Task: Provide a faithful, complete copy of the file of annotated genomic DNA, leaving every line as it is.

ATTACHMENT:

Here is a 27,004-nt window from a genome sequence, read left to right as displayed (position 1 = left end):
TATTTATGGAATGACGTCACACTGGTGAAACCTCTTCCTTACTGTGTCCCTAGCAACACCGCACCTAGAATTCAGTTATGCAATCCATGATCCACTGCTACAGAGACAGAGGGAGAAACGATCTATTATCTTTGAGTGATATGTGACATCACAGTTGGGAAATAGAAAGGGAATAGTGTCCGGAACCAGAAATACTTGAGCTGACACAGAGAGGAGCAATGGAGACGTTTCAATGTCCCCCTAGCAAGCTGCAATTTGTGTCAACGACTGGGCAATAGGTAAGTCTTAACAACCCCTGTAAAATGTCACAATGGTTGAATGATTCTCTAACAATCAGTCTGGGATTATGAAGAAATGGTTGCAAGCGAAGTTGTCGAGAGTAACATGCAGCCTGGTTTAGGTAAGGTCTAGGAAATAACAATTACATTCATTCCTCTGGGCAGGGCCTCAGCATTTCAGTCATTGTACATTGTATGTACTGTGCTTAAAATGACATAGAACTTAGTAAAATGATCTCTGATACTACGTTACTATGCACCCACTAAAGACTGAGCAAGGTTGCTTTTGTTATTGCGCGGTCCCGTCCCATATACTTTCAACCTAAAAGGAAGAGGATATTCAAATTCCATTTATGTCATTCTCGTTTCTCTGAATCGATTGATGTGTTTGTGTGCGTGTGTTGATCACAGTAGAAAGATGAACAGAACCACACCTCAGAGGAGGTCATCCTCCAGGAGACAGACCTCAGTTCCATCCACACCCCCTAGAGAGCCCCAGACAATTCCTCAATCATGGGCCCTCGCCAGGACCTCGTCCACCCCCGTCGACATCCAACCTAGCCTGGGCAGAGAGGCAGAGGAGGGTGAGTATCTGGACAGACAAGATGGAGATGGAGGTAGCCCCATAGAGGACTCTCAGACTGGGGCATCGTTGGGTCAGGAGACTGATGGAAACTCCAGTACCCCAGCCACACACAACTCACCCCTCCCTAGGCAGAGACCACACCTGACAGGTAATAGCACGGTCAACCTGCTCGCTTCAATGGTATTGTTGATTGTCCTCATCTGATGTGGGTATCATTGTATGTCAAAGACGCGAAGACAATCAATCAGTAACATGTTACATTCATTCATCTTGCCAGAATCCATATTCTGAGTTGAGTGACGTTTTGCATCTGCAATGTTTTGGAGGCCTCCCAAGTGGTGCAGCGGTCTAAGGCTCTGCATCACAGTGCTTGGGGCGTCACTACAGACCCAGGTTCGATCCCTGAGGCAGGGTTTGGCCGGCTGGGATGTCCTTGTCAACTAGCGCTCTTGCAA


Here is a 27,004-nt window from a genome sequence, read left to right as displayed (position 1 = left end):
TATTTATGGAATGACGTCACACTGGTGAAACCTCTTCCTTACTGTGTCCCTAGCAACACCGCACCTAGAATTCAGTTATGCAATCCATGATCCACTGCTACAGAGACAGAGGGAGAAACGATCTATTATCTTTGAGTGATATGTGACATCACAGTTGGGAAATAGAAAGGGAATAGTGTCCGGAACCAGAAATACTTGAGCTGACACAGAGAGGAGCAATGGAGACGTTTCAATGTCCCCCTAGCAAGCTGCAATTTGTGTCAACGACTGGGCAATAGGTAAGTCTTAACAACCCCTGTAAAATGTCACAATGGTTGAATGATTCTCTAACAATCAGTCTGGGATTATGAAGAAATGGTTGCAAGCGAAGTTGTCGAGAGTAACATGCAGCCTGGTTTAGGTAAGGTCTAGGAAATAACAATTACATTCATTCCTCTGGGCAGGGCCTCAGCATTTCAGTCATTGTACATTGTATGTACTGTGCTTAAAATGACATAGAACTTAGTAAAATGATCTCTGATACTACGTTACTATGCACCCACTAAAGACTGAGCAAGGTTGCTTTTGTTATTGCGCGGTCCCGTCCCATATACTTTCAACCTAAAAGGAAGAGGATATTCAAATTCCATTTATGTCATTCTCGTTTCTCTGAATCGATTGATGTGTTTGTGTGCGTGTGTTGATCACAGTAGAAAGATGAACAGAACCACACCTCAGAGGAGGTCATCCTCCAGGAGACAGACCTCAGTTCCATCCACACCCCCTAGAGAGCCCCAGACAATTCCTCAATCATGGGCCCTCGCCAGGACCTCGTCCACCCCCGTCGACATCCAACCTAGCCTGGGCAGAGAGGCAGAGGAGGGTGAGTATCTGGACAGACAAGATGGAGATGGAGGTAGCCCCATAGAGGACTCTCAGACTGGGGCATCGTTGGGTCAGGAGACTGATGGAAACTCCAGTACCCCAGCCACACACAACTCACCCCTCCCTAGGCAGAGACCACACCTGACAGGTAATAGCACGGTCAACCTGCTCGCTTCAATGGTATTGTTGATTGTCCTCATCTGATGTGGGTATCATTGTATGTCAAAGACGCGAAGACAATCAATCAGTAACATGTTACATTCATTCATCTTGCCAGAATCCATATTCTGAGTTGAGTGACGTTTTGCATCTGCAATGTTTTGGAGGCCTCCCAAGTGGTGCAGCGGTCTAAGGCTCTGCATCACAGTGCTTGGGGCGTCACTACAGACCCAGGTTCGATCCCTGAGGCAGGGTTTGGCCGGCTGGGATGTCCTTGTCAACTAGCGCTCTTGCAA